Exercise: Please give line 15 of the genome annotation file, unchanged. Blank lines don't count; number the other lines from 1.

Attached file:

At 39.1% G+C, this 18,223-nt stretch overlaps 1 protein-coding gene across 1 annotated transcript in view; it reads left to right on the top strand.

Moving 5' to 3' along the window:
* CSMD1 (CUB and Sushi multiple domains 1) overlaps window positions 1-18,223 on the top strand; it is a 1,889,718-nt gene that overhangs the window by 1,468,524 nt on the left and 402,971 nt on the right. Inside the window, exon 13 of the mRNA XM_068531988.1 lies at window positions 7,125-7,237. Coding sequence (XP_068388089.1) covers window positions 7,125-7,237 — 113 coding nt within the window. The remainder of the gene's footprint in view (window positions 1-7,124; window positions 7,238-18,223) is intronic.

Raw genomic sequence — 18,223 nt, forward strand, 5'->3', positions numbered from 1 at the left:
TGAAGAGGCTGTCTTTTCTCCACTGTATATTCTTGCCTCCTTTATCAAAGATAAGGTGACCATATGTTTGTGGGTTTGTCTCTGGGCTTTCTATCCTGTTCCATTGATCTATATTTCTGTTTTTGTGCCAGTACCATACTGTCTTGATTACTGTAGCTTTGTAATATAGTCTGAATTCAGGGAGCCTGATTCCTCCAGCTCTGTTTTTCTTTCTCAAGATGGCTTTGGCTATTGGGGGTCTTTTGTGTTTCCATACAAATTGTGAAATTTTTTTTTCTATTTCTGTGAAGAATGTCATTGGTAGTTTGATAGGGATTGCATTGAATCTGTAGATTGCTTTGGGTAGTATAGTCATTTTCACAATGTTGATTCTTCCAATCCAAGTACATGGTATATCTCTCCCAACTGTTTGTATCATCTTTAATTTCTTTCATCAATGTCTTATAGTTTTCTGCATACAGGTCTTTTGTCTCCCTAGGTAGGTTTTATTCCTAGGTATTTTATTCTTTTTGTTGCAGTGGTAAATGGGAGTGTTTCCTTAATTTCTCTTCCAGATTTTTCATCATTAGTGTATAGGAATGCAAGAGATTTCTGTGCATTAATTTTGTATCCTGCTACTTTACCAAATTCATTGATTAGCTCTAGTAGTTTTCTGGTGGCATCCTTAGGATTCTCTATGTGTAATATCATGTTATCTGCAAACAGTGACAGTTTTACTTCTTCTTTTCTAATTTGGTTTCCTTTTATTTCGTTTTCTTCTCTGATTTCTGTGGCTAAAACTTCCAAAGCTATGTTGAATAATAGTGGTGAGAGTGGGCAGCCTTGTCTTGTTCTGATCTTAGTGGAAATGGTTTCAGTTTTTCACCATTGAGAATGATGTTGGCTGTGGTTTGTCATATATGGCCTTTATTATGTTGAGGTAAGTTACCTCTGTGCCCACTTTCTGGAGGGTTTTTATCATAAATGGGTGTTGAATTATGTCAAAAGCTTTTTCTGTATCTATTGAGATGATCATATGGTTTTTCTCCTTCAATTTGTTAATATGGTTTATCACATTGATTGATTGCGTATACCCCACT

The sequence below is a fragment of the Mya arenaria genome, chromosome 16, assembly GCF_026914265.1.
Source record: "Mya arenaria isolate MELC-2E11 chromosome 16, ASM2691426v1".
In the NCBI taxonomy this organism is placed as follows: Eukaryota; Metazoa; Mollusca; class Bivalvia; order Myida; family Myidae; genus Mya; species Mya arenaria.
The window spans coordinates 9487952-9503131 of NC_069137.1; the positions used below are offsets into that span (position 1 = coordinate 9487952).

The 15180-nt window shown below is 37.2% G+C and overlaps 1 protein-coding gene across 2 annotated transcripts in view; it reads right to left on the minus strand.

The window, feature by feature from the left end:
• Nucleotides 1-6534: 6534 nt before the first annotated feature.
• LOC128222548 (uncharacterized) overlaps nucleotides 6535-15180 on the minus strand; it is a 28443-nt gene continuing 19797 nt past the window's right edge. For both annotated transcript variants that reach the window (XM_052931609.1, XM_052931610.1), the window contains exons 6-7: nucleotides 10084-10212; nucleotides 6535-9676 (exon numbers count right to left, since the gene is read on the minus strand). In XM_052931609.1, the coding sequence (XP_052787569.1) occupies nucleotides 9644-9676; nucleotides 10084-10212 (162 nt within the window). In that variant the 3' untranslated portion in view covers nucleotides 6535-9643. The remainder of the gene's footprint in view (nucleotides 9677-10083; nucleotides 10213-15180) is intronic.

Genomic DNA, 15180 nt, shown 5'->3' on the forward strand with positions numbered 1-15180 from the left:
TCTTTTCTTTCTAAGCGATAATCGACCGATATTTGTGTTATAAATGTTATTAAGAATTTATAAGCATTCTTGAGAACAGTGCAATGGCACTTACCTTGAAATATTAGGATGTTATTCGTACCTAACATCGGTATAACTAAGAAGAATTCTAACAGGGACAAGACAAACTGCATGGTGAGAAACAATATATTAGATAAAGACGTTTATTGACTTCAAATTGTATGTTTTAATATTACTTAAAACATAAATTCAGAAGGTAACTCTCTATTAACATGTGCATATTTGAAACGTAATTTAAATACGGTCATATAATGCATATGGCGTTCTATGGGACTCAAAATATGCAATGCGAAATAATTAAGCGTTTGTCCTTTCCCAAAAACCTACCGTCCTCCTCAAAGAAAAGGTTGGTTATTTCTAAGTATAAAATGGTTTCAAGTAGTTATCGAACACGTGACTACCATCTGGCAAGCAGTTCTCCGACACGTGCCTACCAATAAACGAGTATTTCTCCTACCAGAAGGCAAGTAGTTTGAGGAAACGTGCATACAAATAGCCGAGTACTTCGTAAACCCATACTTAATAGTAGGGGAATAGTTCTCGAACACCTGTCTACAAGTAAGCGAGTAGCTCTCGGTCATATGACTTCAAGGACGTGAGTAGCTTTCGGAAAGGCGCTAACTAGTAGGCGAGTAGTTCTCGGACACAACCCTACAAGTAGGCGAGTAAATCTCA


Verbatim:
TCTTTTCTTTCTAAGCGATAATCGACCGATATTTGTGTTATAAATGTTATTAAGAATTTATAAGCATTCTTGAGAACAGTGCAATGGCACTTACCTTGAAATATTAGGATGTTATTCGTACCTAACATCGGTATAACTAAGAAGAATTCTAACAGGGACAAGACAAACTGCATGGTGAGAAACAATATATTAGATAAAGACGTTTATTGACTTCAAATTGTATGTTTTAATATTACTTAAAACATAAATTCAGAAGGTAACTCTCTATTAACATGTGCATATTTGAAACGTAATTTAAATACGGTCATATAATGCATATGGCGTTCTATGGGACTCAAAATATGCAATGCGAAATAATTAAGCGTTTGTCCTTTCCCAAAAACCTACCGTCCTCCTCAAAGAAAAGGTTGGTTATTTCTAAGTATAAAATGGTTTCAAGTAGTTATCGAACACGTGACTACCATCTGGCAAGCAGTTCTCCGACACGTGCCTACCAATAAACGAGTATTTCTCCTACCAGAAGGCAAGTAGTTTGAGGAAACGTGCATACAAATAGCCGAGTACTTCGTAAACCCATACTTAATAGTAGGGGAATAGTTCTCGAACACCTGTCTACAAGTAAGCGAGTAGCTCTCGGTCATATGACTTCAAGGACGTGAGTAGCTTTCGGAAAGGCGCTAACTAGTAGGCGAGTAGTTCTCGGACACAACCCTACAAGTAGGCGAGTAAATCTCA